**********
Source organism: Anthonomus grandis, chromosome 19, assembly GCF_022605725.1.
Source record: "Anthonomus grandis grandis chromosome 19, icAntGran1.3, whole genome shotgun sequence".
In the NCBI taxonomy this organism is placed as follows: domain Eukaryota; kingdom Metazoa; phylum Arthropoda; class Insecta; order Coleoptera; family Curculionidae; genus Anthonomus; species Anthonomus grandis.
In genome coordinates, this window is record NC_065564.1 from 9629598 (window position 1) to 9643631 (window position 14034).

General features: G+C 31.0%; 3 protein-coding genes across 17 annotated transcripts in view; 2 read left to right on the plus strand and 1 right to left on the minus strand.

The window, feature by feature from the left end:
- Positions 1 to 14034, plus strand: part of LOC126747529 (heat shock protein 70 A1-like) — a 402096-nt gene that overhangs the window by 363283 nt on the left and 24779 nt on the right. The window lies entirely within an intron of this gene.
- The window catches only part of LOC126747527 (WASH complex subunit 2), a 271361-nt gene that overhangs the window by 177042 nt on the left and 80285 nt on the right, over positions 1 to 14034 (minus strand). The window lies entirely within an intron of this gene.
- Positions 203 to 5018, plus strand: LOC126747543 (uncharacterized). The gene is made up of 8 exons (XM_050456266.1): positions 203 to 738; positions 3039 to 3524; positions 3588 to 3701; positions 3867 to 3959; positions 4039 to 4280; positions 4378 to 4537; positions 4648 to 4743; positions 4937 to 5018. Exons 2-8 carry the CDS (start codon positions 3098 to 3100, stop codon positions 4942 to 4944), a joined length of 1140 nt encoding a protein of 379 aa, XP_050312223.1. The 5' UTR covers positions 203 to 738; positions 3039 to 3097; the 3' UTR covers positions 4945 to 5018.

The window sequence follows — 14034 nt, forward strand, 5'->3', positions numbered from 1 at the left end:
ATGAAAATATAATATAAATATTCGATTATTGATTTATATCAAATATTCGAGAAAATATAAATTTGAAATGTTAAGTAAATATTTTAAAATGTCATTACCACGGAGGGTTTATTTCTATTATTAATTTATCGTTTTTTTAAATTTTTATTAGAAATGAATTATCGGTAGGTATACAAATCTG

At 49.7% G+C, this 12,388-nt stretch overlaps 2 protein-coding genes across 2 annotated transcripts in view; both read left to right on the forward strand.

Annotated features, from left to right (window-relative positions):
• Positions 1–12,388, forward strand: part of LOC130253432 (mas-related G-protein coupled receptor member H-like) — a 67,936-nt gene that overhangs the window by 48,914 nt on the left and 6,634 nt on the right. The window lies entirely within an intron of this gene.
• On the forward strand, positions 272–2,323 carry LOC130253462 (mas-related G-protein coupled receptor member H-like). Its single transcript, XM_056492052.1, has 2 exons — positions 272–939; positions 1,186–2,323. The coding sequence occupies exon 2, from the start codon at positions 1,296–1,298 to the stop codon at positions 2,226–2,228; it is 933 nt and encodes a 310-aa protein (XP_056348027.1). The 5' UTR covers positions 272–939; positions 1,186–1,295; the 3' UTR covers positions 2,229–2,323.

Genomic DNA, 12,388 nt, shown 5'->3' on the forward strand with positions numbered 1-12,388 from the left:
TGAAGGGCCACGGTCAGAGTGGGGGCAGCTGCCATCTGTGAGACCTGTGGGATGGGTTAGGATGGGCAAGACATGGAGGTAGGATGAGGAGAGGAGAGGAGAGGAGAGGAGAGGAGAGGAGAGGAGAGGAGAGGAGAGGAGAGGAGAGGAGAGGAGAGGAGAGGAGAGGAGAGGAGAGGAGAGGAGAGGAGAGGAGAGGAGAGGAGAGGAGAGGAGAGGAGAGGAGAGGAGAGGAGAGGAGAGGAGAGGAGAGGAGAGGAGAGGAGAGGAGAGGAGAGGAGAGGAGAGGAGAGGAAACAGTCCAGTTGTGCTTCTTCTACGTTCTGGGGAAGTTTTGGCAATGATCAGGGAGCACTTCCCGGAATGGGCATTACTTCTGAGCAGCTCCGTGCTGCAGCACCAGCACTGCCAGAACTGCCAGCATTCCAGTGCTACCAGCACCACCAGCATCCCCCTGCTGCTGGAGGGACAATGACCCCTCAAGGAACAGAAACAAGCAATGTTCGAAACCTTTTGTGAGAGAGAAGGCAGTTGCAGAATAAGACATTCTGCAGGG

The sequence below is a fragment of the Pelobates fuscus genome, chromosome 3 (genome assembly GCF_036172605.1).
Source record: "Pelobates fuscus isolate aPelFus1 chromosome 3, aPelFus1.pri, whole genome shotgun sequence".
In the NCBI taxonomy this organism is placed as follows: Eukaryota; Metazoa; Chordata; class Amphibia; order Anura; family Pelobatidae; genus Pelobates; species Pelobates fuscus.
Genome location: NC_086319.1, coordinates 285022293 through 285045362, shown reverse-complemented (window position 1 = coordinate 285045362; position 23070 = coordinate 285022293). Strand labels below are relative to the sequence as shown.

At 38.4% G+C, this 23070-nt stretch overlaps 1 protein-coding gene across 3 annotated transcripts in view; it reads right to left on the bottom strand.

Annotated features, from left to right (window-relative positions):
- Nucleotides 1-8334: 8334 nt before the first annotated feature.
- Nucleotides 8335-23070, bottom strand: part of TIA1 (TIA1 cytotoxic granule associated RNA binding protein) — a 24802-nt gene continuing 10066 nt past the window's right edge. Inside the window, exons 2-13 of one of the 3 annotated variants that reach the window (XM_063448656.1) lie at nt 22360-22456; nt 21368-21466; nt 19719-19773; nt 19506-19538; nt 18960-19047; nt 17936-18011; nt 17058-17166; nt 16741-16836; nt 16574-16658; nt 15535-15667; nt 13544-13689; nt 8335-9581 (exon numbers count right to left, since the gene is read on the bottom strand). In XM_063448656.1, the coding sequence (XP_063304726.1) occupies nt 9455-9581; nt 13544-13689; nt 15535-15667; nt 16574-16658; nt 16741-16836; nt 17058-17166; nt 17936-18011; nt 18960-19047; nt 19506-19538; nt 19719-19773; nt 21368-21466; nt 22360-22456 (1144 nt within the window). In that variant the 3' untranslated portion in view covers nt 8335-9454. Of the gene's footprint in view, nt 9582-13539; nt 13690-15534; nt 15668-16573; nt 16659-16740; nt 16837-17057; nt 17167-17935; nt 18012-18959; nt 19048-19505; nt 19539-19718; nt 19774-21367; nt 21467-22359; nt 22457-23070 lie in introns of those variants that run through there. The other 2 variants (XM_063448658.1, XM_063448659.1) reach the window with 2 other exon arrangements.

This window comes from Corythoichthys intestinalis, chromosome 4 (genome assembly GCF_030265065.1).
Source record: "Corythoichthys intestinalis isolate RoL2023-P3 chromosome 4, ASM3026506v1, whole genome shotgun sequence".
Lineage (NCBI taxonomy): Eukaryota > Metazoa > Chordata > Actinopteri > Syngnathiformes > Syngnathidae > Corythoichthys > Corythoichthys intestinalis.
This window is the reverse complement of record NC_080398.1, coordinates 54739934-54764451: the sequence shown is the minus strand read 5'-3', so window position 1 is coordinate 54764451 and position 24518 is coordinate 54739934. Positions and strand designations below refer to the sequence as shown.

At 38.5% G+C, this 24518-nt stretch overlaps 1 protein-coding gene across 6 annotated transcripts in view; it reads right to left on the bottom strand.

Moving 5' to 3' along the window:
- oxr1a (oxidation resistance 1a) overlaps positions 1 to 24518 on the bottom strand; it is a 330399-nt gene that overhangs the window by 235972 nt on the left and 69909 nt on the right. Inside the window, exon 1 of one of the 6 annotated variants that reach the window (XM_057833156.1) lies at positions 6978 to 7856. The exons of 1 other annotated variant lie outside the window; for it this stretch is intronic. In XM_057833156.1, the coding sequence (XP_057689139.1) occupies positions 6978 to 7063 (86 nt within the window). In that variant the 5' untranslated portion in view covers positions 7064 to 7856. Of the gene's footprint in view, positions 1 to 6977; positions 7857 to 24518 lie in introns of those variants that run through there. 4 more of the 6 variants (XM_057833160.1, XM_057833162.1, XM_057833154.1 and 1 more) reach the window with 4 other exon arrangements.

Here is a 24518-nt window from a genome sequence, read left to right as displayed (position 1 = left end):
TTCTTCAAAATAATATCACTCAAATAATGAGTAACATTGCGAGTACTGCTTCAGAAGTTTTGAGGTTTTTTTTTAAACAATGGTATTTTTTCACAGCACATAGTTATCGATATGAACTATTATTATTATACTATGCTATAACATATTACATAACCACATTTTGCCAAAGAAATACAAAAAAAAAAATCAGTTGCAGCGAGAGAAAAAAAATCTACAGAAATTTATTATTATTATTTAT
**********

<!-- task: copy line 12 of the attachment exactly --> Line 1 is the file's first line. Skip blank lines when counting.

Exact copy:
At 49.7% G+C, this 12,388-nt stretch overlaps 2 protein-coding genes across 2 annotated transcripts in view; both read left to right on the forward strand.